What is process automation? – Back to basics through the document management lens
Automation has been quite the buzzword over the last few years. However, the idea of automation can be traced back decades, and perhaps even as far back as the dawn of the industrial age. The realization that revenue and profits are closely linked to consistency and efficiency has meant that whenever the opportunity arises to get things done better, faster, cheaper, and error-free – it must be grabbed with both hands. In fact, businesses that don’t automate get bested in their markets over the long run.
The exponential adoption of technology in business has led to an ever-increasing diversity of tasks that can be automated. And with it comes the opportunity to integrate various automations within an enterprise into a unified whole. Today, the availability of AI has taken the game to a whole new level, boosting efficiency by removing redundancies in even highly complex tasks involving human decision-making.
Therefore, process automation is a term that has meant different things at different periods in history. To demystify what it means today, let’s get back to the basics.
What is process automation?
Process automation encompasses leveraging readily available technologies to facilitate the execution of time-consuming and repetitive tasks – thus, reducing the need for human intervention while creating flexible workflow systems. As the name implies, a workflow is an order of tasks or steps used to carry out business processes using pre-determined protocols.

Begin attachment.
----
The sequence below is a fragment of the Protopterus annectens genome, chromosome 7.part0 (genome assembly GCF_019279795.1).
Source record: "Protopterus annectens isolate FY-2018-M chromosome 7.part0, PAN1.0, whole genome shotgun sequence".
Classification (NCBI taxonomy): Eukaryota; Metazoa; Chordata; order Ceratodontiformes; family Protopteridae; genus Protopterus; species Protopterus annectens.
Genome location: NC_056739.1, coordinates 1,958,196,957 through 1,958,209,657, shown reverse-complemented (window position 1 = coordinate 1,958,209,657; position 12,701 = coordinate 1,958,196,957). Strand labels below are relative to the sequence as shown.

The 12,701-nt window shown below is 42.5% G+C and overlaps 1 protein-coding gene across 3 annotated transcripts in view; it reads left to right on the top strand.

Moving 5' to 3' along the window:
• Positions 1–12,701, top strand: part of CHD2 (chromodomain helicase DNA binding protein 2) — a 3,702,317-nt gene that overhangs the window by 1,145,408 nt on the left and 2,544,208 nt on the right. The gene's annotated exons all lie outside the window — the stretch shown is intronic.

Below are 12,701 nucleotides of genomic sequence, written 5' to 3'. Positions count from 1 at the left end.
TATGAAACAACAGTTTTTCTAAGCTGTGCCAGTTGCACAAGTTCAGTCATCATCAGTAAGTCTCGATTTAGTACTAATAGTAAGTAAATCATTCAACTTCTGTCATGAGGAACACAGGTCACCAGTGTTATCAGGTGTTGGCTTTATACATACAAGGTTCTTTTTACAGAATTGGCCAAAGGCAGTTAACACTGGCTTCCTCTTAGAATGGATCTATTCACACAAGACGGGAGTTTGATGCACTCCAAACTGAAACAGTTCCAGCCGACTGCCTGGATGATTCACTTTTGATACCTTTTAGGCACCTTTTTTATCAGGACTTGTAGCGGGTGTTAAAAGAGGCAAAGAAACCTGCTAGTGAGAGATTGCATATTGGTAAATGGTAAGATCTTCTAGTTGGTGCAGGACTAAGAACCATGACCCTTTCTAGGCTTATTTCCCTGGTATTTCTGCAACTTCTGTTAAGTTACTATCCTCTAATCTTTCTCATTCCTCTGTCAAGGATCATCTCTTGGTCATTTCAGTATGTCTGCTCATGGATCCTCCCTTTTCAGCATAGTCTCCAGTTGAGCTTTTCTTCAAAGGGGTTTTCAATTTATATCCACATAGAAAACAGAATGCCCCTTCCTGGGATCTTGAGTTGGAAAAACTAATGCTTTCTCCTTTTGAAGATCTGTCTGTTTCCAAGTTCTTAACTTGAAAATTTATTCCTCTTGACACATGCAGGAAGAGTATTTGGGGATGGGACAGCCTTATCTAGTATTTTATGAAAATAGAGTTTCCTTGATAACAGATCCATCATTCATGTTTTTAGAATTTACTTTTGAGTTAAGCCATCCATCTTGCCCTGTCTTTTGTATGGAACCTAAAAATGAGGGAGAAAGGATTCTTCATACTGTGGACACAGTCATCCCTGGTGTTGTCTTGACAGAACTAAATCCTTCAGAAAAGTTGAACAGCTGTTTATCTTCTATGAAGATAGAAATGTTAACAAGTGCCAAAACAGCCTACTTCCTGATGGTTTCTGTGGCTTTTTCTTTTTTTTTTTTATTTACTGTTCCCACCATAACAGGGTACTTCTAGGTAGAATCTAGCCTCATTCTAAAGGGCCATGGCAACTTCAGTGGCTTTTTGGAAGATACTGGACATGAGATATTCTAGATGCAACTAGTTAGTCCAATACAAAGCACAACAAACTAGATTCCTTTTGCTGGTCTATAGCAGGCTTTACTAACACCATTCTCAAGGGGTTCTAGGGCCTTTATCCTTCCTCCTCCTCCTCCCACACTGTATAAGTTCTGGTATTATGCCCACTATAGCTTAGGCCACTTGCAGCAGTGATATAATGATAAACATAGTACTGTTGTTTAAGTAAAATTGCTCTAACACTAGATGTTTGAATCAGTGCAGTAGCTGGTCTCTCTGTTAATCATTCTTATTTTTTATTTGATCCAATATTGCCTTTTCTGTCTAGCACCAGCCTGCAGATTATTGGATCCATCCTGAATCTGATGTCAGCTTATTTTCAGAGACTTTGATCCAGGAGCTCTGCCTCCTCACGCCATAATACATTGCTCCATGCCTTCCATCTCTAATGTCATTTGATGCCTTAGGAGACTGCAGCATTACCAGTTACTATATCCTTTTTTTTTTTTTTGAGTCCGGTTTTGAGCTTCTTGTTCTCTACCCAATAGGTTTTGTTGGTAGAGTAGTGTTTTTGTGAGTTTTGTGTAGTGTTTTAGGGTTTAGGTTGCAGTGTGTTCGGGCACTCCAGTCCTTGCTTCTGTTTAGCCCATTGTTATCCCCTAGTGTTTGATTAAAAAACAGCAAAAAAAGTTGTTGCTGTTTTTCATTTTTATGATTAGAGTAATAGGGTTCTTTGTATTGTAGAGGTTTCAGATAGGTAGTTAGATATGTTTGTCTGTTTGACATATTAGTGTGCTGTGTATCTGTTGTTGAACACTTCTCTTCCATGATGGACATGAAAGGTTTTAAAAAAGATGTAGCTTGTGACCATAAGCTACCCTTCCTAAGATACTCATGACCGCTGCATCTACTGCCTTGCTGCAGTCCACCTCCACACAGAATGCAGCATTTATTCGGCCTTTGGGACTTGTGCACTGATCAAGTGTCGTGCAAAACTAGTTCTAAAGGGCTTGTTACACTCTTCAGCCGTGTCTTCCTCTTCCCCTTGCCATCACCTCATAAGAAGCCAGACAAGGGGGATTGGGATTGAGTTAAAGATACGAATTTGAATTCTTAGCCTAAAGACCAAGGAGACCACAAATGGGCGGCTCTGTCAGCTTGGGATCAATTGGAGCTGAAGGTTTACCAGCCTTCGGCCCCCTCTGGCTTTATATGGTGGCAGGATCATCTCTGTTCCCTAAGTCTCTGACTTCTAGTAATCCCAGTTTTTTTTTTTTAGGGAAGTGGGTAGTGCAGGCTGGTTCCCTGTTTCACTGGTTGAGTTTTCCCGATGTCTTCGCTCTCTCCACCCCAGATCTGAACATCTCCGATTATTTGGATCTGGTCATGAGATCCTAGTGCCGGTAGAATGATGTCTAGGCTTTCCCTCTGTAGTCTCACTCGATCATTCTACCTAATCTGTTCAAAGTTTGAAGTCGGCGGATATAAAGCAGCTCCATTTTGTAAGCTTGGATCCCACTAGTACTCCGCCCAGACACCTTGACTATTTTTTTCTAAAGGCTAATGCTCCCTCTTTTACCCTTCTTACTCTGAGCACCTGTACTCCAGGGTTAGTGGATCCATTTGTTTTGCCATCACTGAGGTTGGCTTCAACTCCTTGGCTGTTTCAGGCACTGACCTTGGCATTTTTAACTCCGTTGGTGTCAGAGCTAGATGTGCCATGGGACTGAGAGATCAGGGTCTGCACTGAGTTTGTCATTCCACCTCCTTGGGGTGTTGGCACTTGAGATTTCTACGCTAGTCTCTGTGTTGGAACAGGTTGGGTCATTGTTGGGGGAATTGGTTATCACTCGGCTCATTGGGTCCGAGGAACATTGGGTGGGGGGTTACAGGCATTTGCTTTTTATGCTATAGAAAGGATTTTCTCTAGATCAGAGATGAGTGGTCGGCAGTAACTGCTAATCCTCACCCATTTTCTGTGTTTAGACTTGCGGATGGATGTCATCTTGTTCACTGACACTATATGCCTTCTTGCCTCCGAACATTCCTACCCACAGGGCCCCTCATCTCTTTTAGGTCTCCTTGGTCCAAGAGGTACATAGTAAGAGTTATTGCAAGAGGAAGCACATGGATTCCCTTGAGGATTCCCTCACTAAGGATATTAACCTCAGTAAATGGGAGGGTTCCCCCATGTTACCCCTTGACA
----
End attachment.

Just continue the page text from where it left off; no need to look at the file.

Let’s familiarize ourselves with a few terms commonly used to describe process automation in businesses.
● Business process management (BPM)
BPM approach entails assessing the business as a whole. The process helps to revisit all the processes across the business, analyze the growth, optimize where required, and set a new path for improved efficiencies, business agility, and revenue generation. In essence, BPM is a strategy to use both automated and manual processes. It focuses mainly on modeling day-to-day activities.
● Business process automation (BPA)
BPA is essentially a digital transformation of business processes into simpler and controlled systems using workflow automation solutions. This automation aims to establish error-free, economically feasible, open, and streamlined functions across the organization with clearly defined adaptable, efficient, and accessible roles. The process focuses on replacing manual tasks with an error-free, and seamless automation approach.
● Robotic process automation
RPA utilizes sophisticated and exclusive robotic programs to automate routine tasks. The difference here is that BPA is more about achieving instructive codes, but RPA is about taking those illustrative steps in finishing the tasks. These robots mimic human actions, like responding to emails, copy-pasting, general administrative tasks, and more by using user interfaces.